# Show that, if $g(x)=\frac{1}{1+x^2}$ and $x_{n+1}:=g(x_n)$ then $x_n$ converges

Why does the sequence $\{x_n\}$ converge ?

If $x_{n+1}:=g(x_n)$, where $g(x)=\frac{1}{1+x^2}$

(We have a startpoint in $[0.5,1]$)

The sequence is bounded by $1$ independant of the startpoint (Is it necessary that $x_0\in[0.5,1]$ ?)

We have to show that the sequence is Cauchy

I compare $g(x_{n+1})$ with $g(x_n)$

$|g(x_{n+1})-g(x_n)|=|\frac{1}{1+(\frac{1}{1+x_n^2})^2}-\frac{1}{1+x_n^2}|=|\frac{x_n^4+2x_n^2+1}{x_n^4+2x_n^2+2}-\frac{1}{1+x_n^2}|$

Would this lead to an impasse, or how to continue ?

• Have you calculated $g([0.5,1])$? Is it the entire range or has it shrunk? Will it be shrunk further on every iteration? What is the only point that is mapped to itself? Is the interval shrinking towards that point? – Eric Towers Mar 19 '14 at 12:31
• @Eric Towers actually the task is to find roots of $x^3+x-1$. Since, $x^3+x-1=0\Leftrightarrow \frac{1}{1+x^2}=x$ i am searching for a fixed point now. – OBDA Mar 19 '14 at 12:34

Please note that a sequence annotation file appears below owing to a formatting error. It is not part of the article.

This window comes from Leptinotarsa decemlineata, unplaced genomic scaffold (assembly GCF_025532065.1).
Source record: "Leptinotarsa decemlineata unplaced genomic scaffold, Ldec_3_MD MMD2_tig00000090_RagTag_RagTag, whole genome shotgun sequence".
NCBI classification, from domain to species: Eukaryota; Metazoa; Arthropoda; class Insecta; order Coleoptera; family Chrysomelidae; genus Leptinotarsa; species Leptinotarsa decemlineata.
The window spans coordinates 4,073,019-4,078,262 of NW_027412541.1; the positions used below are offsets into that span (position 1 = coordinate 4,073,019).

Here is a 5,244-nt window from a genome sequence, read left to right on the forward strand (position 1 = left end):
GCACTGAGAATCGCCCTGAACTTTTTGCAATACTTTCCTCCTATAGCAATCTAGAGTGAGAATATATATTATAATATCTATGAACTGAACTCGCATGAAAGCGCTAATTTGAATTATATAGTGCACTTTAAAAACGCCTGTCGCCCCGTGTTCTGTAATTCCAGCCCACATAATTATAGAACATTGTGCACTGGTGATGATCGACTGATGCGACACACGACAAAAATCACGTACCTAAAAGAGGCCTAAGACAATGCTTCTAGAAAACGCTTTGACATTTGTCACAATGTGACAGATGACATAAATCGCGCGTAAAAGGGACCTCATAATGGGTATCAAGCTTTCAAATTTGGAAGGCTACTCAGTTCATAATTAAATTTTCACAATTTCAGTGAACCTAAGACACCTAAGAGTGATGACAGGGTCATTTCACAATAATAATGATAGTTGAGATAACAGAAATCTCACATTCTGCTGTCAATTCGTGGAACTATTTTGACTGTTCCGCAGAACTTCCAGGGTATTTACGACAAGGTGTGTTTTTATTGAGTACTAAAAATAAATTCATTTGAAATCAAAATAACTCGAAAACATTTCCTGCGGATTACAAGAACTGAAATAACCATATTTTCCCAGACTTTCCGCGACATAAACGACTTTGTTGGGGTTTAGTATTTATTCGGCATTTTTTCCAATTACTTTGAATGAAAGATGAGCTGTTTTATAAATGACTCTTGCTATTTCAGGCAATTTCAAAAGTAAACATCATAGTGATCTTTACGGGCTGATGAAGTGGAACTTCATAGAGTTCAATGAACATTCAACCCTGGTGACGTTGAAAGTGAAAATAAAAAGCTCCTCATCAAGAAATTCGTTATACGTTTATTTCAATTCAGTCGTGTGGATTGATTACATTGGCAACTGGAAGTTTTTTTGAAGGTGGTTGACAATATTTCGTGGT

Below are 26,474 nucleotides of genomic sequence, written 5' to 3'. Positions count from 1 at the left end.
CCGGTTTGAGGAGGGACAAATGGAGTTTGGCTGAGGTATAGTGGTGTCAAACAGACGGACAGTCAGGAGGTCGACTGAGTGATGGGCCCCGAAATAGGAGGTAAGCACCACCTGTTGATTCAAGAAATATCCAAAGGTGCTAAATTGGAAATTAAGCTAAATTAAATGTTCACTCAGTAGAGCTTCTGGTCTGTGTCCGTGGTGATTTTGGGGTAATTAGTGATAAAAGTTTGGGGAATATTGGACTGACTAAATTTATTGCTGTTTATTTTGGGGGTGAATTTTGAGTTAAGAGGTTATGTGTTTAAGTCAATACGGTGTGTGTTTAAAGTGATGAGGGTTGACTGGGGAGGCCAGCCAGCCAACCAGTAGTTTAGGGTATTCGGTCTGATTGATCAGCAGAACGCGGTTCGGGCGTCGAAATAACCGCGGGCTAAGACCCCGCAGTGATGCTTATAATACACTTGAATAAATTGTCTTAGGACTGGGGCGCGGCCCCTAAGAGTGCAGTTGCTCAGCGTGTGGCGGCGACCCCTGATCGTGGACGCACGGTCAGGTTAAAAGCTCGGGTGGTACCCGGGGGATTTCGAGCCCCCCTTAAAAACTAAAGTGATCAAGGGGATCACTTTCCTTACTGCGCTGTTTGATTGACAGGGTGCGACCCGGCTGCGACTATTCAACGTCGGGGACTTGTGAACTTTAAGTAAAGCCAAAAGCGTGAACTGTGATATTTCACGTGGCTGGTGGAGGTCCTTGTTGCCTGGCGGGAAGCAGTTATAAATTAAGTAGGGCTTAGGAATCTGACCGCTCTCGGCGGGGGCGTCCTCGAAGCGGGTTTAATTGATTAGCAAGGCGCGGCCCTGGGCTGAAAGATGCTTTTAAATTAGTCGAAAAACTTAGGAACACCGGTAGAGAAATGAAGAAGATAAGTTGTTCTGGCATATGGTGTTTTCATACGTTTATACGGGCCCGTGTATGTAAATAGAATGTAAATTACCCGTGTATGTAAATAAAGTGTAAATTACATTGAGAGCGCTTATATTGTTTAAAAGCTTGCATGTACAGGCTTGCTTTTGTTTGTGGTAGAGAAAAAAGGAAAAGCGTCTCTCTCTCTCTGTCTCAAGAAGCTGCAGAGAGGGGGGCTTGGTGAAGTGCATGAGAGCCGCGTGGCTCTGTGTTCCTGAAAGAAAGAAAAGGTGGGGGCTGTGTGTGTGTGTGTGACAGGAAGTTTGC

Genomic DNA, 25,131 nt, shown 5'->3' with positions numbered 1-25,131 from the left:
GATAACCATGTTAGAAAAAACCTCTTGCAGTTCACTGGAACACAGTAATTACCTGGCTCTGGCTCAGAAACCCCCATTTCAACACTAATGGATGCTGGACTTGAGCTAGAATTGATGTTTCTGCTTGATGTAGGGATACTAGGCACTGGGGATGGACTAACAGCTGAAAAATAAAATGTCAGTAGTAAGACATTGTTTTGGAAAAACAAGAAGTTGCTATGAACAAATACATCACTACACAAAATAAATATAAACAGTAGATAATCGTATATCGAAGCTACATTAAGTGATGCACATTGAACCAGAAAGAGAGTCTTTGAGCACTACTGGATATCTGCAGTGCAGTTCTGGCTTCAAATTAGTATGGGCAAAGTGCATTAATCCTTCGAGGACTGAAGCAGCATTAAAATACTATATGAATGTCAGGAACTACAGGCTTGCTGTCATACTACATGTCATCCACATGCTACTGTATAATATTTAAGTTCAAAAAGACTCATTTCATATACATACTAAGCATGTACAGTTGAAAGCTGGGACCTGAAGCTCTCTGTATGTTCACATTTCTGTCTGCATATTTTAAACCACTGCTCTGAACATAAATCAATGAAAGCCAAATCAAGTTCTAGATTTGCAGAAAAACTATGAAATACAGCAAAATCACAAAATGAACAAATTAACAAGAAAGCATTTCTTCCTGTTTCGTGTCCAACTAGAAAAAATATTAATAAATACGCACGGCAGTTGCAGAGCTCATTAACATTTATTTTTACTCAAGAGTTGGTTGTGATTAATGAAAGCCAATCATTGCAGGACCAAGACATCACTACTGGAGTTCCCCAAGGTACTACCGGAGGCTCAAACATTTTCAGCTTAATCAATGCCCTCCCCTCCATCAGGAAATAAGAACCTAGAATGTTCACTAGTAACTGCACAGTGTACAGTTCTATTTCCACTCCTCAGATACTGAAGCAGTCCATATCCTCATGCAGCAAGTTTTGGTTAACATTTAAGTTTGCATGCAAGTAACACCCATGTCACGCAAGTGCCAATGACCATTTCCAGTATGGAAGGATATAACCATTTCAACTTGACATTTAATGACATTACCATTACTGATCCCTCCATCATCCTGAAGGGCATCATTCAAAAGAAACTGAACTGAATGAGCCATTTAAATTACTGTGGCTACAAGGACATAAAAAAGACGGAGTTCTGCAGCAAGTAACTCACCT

• Have you plotted $\frac{1}{1+x^2}$ (on the same axes as $x$) to help your intuition? This plot makes it pretty clear that there is one fixed point, why there is only one, and why $g$ is a contraction mapping. – Eric Towers Mar 19 '14 at 12:36
• @EricTowers ah it is sufficient if $g$ is a contraction, and maps from a closed set, say $D$ to $D$. – OBDA Mar 19 '14 at 12:41

The function $g$ is monotone on the interval $J:=\bigl[{1\over2},1\bigr]$, and from $g\bigl({1\over2}\bigr)={4\over5}$, $\>g(1)={1\over2}$ it follows that $g(J)\subset J$.
When $x\in J$ then $$|g'(x)|={2x\over (1+x^2)^2}\leq{2x\over 1+2x^2}={1\over\sqrt{2}}\>{2\over{1\over \sqrt{2}\, x}+\sqrt{2}\,x}\leq{1\over\sqrt{2}}\ .$$ It follows that $g$ is contracting on $J$. Therefore by the general fixed point theorem $g$ has a unique fixed point $\xi\in J$, and any sequence $(x_n)_{n\geq0}$ of the considered kind will converge to $\xi$.
Solving the equation $g(x)=x$ numerically gives $\xi\doteq0.682328$.